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During financial crisis, depositors and investors react quickly to the enviroment, thus financial authorities do often rely on the suspension of convertibility (i.e., freezing deposits) to prevent bank runs episodes. However, it is unclear how response time shapes decisions during bank runs. To cover this gap, we report experimental evidence on the...
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We test for the construct validity of the cognitive reflection test (CRT) by eliciting response times. We find that incorrect answers to the CRT are quicker than correct answers. At the individual level, we classify subjects into impulsive and reflective, depending on whether they choose the incorrect intuitive answer or the correct answer the majo...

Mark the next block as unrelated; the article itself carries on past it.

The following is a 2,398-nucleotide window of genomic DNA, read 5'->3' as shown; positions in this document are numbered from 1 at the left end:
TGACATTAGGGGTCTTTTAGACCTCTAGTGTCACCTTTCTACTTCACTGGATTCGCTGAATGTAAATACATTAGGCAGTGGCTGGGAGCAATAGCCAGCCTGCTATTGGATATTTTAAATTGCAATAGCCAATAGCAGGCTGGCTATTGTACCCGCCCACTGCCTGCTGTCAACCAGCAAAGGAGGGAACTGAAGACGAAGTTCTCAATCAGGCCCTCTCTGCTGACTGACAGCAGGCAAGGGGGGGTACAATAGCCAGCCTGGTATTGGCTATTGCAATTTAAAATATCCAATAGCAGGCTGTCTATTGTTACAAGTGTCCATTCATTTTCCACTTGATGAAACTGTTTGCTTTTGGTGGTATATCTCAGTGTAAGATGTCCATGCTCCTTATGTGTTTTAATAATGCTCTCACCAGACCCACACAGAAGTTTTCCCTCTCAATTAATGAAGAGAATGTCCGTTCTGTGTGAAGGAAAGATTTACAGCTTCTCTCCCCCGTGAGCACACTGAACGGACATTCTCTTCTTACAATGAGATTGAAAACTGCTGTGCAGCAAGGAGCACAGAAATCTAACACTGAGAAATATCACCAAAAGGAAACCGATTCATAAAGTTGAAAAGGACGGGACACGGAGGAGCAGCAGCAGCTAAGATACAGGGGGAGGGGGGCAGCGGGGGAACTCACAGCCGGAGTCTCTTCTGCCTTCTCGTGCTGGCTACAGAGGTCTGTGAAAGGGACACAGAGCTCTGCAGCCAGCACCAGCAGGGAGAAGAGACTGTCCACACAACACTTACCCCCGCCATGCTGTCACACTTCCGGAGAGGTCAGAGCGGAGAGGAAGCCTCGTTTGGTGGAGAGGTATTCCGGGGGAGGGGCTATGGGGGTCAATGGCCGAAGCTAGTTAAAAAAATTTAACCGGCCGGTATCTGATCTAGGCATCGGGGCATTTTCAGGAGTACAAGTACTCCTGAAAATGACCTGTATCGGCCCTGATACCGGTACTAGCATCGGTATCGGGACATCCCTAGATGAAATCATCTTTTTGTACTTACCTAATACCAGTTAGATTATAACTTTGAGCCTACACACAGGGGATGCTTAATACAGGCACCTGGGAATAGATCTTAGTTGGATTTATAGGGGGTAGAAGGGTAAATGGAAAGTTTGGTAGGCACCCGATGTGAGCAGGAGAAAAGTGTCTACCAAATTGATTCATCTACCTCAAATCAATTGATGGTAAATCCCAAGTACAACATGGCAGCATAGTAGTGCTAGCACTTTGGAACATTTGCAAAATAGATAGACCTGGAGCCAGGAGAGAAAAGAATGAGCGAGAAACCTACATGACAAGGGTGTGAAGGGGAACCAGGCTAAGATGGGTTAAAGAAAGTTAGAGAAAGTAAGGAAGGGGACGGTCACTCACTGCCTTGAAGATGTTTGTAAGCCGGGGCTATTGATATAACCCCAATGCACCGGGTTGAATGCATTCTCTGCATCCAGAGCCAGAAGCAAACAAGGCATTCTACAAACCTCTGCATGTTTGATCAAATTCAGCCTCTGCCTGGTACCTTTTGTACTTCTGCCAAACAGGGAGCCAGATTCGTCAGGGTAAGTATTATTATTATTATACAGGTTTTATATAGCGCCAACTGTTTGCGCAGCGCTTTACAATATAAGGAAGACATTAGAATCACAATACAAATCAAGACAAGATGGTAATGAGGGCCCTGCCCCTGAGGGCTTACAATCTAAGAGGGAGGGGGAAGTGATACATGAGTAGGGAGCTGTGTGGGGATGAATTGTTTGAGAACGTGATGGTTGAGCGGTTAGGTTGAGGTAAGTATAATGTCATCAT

Article
We use the die-paradigm to study gender differences in cheating behavior. We find that i) both males and females do not cheat in the absence of financial incentives, ii) both males and females cheat (but not maximally) if reports are associated with financial gains or losses, and iii) males and females do not cheat differentially.
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Expectations, exerting influence through social norms, are a very strong candidate to explain how complex societies function. In the Dictator game (DG), people expect generous behavior from others even if they cannot enforce any sharing of the pie. Here we assume that people donate following their expectations, and that they update their expectatio...